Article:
Anatomy of a Losing Streak: What Went Wrong for the Charlotte Hornets?

For a two-week stretch in early November, the Hornets lost six straight games. What was the problem, and have they been able to fix it for good?

Charlotte opened the month of November on a high note, shutting down Giannis Antetokounmpo and surviving a 43-point outburst from Khris Middleton en route to a 126-121 win over the Milwaukee Bucks.

From there, things went downhill.

The Hornets lost six straight games, dropping to 5-9 after a dispiriting loss to a terrible Chicago Bulls team put a bow on their disastrous stretch. They’ve recovered well, winning three straight and approaching a .500 record again, but it’s still a disappointing start to what was supposed to be a season that ended with a comfortable postseason berth. Obviously, it’s too early to freak out or write this team off. But the early returns have not been promising. 

There are a few reasons for those six straight losses. First and foremost, the defense was just abysmal. Over the winless two weeks between November 3rd and 17th, Charlotte put up a defensive rating of 110.6 – if that was spread over the entire season, it would be the worst in the league. Part of that defensive breakdown is due to the absences of Michael Kidd-Gilchrist, who missed some time due to a personal absence, and Nicolas Batum, who recently returned after an elbow injury.

Batum and MKG are both plus defenders – especially the latter. The Hornets’ defensive rating is 5.7 points better with Kidd-Gilchrist on the floor than off, and 1.4 points better when Batum plays. MKG missed the first three games of the losing streak, while Batum missed the first four and was not 100% immediately upon his return. Missing two lengthy, athletic players with good defensive instincts help explain a lot of the defensive struggles.

  Photo taken by Keith Allison

Of course, it’s not just the defense that’s had issues. While Charlotte wasn’t putting up a terrible offensive rating during the losing streak, it struggled mightily with inconsistency. Three-point shooting isn’t exactly something this team has excelled in, but shooting .333 or worse in four games during the losing streak was disastrous for a team that wasn’t playing great on the other end of the floor.

In addition to streaky long-range shooting, the Hornets suffered from a lack of a reliable second option. Outside of his 47-point performance against the Bulls, Kemba Walker didn’t shoot particularly well during the losing streak, and he didn’t have enough reliable backup. Other than Walker, not a single player scored 15 or more points in back-to-back games. Jeremy Lamb had one good performance and five solid-to-mediocre ones; Dwight Howard was horribly inconsistent both on offense and on the boards, and Batum’s steadying influence was sorely missed while he was recovering from his injury.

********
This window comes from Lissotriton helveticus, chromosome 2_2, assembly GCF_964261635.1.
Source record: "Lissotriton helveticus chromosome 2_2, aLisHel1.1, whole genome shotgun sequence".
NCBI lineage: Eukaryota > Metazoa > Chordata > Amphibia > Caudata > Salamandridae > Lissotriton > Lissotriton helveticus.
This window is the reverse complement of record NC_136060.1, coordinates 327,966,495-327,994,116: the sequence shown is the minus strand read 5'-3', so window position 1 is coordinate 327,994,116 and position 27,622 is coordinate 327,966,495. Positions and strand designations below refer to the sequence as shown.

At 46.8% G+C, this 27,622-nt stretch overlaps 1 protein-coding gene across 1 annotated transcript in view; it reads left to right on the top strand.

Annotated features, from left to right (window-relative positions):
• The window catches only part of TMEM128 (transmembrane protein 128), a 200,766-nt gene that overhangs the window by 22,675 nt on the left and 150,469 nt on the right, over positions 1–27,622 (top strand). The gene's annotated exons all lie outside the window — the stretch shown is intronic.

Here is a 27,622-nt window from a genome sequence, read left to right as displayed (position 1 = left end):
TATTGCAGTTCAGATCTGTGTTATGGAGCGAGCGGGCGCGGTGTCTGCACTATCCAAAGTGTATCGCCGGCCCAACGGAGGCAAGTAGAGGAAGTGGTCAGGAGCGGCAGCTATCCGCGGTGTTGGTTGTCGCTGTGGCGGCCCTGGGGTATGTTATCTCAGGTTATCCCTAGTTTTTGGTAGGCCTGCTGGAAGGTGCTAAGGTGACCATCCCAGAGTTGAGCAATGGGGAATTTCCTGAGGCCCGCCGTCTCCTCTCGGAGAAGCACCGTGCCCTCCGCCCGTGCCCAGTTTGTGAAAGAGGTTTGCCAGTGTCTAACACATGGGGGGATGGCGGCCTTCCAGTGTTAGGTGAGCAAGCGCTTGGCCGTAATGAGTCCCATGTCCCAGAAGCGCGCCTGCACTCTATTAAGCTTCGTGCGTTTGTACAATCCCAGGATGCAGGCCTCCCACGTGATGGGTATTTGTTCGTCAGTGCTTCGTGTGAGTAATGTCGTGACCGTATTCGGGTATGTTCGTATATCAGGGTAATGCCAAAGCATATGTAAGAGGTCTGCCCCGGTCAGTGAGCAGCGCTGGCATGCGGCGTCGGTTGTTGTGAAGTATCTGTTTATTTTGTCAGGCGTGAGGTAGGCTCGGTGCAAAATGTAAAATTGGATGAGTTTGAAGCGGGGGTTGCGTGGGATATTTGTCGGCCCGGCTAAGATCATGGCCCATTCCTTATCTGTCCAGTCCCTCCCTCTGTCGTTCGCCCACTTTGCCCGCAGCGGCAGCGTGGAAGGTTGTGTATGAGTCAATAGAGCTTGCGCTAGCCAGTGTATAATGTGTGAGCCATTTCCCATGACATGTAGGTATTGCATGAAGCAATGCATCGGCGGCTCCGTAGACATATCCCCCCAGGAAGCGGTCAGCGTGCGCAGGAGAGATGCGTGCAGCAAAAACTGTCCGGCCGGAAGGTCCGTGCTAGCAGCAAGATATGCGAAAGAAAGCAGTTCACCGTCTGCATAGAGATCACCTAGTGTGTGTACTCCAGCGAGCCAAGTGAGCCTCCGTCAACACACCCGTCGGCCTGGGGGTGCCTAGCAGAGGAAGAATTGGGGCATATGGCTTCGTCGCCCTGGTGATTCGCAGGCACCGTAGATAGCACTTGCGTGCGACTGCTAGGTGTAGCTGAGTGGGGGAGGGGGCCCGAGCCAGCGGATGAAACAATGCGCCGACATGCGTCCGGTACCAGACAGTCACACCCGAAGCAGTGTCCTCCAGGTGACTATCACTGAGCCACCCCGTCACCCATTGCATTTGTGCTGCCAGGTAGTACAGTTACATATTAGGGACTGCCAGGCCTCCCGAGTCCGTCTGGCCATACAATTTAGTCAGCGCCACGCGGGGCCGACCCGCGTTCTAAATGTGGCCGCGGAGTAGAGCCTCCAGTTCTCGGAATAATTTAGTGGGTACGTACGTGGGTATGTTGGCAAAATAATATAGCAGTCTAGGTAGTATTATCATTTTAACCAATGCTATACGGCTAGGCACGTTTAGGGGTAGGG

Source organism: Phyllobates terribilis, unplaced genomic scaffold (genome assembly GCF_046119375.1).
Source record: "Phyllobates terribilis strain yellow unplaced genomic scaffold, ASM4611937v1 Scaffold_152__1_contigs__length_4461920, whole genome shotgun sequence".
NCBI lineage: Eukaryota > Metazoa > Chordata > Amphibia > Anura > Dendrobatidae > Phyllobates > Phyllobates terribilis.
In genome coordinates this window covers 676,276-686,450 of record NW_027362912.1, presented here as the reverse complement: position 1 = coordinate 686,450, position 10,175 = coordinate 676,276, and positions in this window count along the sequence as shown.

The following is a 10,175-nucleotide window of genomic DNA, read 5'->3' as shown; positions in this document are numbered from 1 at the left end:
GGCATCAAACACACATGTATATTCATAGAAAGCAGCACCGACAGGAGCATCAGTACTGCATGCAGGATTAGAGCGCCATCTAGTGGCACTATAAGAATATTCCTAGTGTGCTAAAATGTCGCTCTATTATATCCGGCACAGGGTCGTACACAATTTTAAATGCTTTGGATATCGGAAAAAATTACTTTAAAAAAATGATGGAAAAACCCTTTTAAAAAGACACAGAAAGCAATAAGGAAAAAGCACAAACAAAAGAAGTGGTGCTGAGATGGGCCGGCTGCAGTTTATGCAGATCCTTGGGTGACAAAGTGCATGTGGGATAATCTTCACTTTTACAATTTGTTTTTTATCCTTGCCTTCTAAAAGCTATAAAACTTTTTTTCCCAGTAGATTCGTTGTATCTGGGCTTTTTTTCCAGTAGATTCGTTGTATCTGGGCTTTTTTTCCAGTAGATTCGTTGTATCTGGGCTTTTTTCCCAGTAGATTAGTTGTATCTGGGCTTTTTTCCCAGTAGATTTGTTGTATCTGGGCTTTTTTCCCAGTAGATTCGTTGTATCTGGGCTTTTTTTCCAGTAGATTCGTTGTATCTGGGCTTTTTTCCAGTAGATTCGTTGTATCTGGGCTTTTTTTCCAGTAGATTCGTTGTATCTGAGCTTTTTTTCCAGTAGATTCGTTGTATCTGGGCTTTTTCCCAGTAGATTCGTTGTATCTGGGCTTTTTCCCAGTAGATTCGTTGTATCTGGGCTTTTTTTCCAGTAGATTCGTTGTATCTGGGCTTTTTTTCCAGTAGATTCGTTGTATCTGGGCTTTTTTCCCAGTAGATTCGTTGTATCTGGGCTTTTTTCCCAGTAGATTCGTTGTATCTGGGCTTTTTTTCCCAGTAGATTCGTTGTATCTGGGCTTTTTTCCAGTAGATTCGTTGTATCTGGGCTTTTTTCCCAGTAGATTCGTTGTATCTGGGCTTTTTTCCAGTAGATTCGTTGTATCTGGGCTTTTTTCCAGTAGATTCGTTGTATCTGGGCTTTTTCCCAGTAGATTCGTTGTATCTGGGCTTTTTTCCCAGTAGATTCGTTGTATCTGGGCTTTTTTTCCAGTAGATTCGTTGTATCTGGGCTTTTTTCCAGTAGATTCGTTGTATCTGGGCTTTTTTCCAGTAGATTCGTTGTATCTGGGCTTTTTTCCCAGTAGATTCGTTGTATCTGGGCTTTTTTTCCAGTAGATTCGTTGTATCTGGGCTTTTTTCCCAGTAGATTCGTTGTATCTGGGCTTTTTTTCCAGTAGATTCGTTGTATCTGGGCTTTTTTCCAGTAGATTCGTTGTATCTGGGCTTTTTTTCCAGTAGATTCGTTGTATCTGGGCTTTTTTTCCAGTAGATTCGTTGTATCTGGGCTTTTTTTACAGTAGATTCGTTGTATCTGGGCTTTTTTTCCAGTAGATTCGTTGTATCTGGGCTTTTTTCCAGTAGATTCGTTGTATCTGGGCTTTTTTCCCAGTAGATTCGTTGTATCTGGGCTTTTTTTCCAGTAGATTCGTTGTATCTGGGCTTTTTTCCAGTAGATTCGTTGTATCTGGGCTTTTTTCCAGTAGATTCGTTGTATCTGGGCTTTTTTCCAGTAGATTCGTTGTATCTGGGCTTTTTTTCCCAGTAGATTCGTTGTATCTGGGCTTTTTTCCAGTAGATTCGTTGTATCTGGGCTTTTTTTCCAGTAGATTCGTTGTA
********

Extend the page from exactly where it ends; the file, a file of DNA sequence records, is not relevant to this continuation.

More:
The ugly losing streak came to an end, though. Charlotte followed it up with three straight wins. So what changed between an ugly, dispiriting stretch and an encouraging streak of wins?

First and foremost, a massive improvement on the defensive end.

The Hornets posted a 99.8 defensive rating over the last three games, a number that would be top-five over a full season. And it’s not just a series of weak teams boosting the numbers, either – the Clippers, Timberwolves, and Wizards are all top-14 in offensive rating this season, with the latter two ranking in the top 10. Charlotte’s defense stifled the first two and managed to slow down the Wiz just enough to win an overtime shootout.

The offense improved, too. Lamb and Howard have been able to consistently contribute, each scoring at least 16 points in all three games during the win streak. Howard was also dominant on the boards, with at least 13 rebounds in each game. A pair of complementary players helping Walker on the offensive end in addition to a dominant defense? That’s a recipe for success, and it’s no wonder that Steve Clifford’s team is on a winning streak.

There’s been another change that’s helped, but it’s one that has some fans angry. In searching for answers, Clifford made the decision to bench Malik Monk. It’s frustrating to see a highly-regarding rookie registering DNP-CDs, but he simply wasn’t playing nearly well enough to justify getting time on a team that sees itself as a playoff contender. The Hornets were significantly worse on both sides of the ball while Monk was on the floor – until he can contribute regularly on either side of the ball, he’s not able to play big minutes. Registering one total minute across three games is maybe a bit extreme, but it’s understandable. Clifford is trying to bring this team to the playoffs, and Monk isn’t quite ready.

So which Hornets team is the one to be expected moving forward? It’s hard to say. They aren’t as bad as the team that lost six straight, but it’s hard to see them consistently performing at a high level on both ends of the floor moving forward. When Lamb and Howard are playing well, the team can be hard to stop. They just haven’t shown that they can be relied upon to do that consistently. Additionally, Batum is still dealing with some injury issues.

Moving forward, Charlotte shouldn’t be as bad as it was during its six-game losing streak. But expectations have certainly lowered from the beginning of the season, and there’s a reason for that. The playoff run fans were hoping for seems more and more unlikely.  

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